Morgan Ricks’s Money Problem is unusual in that it presents the creation of money by banks in simple but detailed terms that should be easily understood by the general public while at the same time presenting a novel perspective and recommendations that will challenge professional economists. While I do not agree with all of his conclusions, Ricks explores all of the main alternatives and critics of his proposal in a straightforward, illuminating and readable fashion.
Ricks’s central proposition is that the primary risk to financial and macroeconomic stability comes from financial panics, by which he means the equivalent of runs on banks. Bank runs reflected the rush by depositors to withdraw their funds before their bank ran out of cash, thus forcing the bank to sell its assets under fire sale conditions. Financial panics in the form of bank runs were eliminated by deposit insurance established in 1933 (Federal Deposit Insurance Corporation) but the equivalent potential now exists in the shadow-banking sector financed by “money equivalent,” short-term debt. This was what the U.S. experienced following the bankruptcy of Lehman Brothers in September 2008 when non-bank financial institutions that relied on rolling over short-term debt for their financial stability faced the inability to retain such financing.
“Ben Bernanke expresses a similar point in a slightly different way. In his analysis of the recent crisis, Bernanke distinguishes between what he calls “triggers” and “vulnerabilities.” The triggers of the crisis consisted of developments in the U.S. housing and mortgage markets. (“Some Reflections on the Crisis and the Policy Response,” remarks at the Russell Sage Foundation and the Century Foundation Conference on Rethinking Finance, New York, April 13, 2012.) Bernanke argues that these triggers alone can’t explain the magnitude of the accompanying economic downturn…. “Any theory of the crisis that ties its magnitude to the size of the housing bust,” he says, “must also explain why the fall of dot-com stock prices just a few years earlier, which destroyed as much or more paper wealth—more than $8 trillion—resulted in a relatively short and mild recession and no major financial instability…. One of the biggest vulnerabilities, he contends, was the financial sector’s heavy reliance on ‘short-term wholesale funding.”
Ricks’s argument for the importance of panics (runs) as a source of serious recessions is convincing, but his demotion of the importance of debt crisis and asset bubble bursts is less so. He does not deny, however, that these and other factors might also be important in explaining the particular responses of economies to individual financial shocks and reviews such competing theories as Austrian Business Cycle Theory, Keynesian Aggregate Demand Theory, Neoclassical real shocks Theory, Market Monetarism, and Debt Cycle Theories.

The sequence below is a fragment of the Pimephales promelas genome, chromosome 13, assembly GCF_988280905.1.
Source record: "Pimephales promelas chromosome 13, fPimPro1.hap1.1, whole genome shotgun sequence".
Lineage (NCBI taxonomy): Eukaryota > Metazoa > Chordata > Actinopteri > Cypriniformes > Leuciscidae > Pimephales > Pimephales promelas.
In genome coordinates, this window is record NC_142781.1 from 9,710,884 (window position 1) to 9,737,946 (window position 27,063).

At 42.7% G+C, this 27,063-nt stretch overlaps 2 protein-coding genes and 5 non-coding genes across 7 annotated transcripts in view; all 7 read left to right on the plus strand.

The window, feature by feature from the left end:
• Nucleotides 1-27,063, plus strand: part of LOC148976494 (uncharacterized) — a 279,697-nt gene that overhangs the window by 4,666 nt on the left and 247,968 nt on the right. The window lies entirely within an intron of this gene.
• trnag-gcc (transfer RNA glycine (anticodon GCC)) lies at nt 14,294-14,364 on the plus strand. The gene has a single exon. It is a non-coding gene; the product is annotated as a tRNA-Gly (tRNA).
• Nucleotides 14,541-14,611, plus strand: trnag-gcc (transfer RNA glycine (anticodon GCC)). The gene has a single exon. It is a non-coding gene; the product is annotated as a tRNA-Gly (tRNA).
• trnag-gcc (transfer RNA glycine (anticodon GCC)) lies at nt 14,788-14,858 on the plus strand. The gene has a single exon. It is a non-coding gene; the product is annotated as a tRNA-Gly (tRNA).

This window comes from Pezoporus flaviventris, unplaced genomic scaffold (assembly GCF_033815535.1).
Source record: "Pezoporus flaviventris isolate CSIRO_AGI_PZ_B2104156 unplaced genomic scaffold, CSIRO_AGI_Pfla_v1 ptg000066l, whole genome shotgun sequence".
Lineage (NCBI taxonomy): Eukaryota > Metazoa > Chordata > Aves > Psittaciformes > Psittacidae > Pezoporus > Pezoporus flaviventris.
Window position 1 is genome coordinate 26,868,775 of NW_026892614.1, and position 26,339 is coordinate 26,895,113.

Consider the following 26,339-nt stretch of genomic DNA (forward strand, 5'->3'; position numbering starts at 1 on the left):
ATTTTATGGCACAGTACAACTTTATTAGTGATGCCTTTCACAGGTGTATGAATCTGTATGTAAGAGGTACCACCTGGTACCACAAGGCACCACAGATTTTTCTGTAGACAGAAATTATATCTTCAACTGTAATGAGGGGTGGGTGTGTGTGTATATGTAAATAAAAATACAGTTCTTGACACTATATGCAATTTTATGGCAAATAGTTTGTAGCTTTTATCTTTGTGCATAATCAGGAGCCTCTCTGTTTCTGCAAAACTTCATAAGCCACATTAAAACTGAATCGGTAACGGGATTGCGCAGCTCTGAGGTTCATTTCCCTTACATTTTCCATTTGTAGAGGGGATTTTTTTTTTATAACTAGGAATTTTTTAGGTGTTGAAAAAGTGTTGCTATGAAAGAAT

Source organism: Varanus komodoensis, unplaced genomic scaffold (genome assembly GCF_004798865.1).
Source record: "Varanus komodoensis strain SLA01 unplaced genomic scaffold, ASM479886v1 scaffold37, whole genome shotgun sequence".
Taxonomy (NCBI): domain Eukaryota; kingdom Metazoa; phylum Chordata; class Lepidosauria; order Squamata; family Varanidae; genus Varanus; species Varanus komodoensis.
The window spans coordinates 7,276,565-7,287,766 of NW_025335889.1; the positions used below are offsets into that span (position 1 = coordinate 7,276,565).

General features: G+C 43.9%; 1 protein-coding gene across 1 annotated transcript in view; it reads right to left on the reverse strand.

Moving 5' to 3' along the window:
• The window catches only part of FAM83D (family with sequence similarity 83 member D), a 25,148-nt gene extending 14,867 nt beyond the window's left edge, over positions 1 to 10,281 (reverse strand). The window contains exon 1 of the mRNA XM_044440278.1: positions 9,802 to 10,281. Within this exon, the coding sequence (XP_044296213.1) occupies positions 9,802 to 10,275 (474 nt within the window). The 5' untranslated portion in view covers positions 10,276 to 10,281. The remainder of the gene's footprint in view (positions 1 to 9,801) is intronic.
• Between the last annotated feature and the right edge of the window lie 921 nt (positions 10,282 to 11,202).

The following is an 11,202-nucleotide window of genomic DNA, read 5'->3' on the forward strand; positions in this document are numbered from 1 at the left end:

Ricks proposes to extend deposit guarantees to all bank deposits, including time and savings deposits, without limits, as well as to all bank liabilities of less than one-year maturity in order to eliminate the basis for runs. The government would charge for this guarantee with the equivalent of risk based insurance premiums to minimize the risks of moral hazard (excessive risk taking by banks when their source of funding is guaranteed). Nonbanks (the existing shadow banking sector) would not be allowed to issue money or cash equivalent liabilities (deposits or short-term debt). Thus the incentive for depositors and short-term lenders to withdraw funding if their bank’s soundness came into question (bank runs) would be eliminated.
Ricks builds his proposal around an unusual way of viewing the process of creating money. Fractional reserve banking, by which banks hold loans and other assets against depos its with the bank (plus a modest balance of cash reserves with the central bank), allows most of what we treat as money to be created by banks rather than by the central bank. This “public private partnership” allows money to be created against a much broader range of assets than would be appropriate or easy for the central bank on its own.
Central banks generally create money by purchasing government debt in the market. But the stock of such debt may not be sufficient for creating the amount of money demanded by the public. If the central bank were forced to buy privately issued debt or even to extend loans to private companies or individuals, it would face several daunting challenges. It would need to develop the capacity to evaluate the credit worthiness of such borrowers and would need to put in place credible safeguards against abuse in the form of favoritism toward one borrower over another. The practice in some countries of central banks lending to state-owned companies (often through state owned development banks) has not generally ended well. By allowing banks to create money, the range of counterpart assets can be greatly expanded by subcontracting to commercial banks the development of credit evaluation capacity and competitively provided loans. Banks lend money by creating deposit balances for the borrower.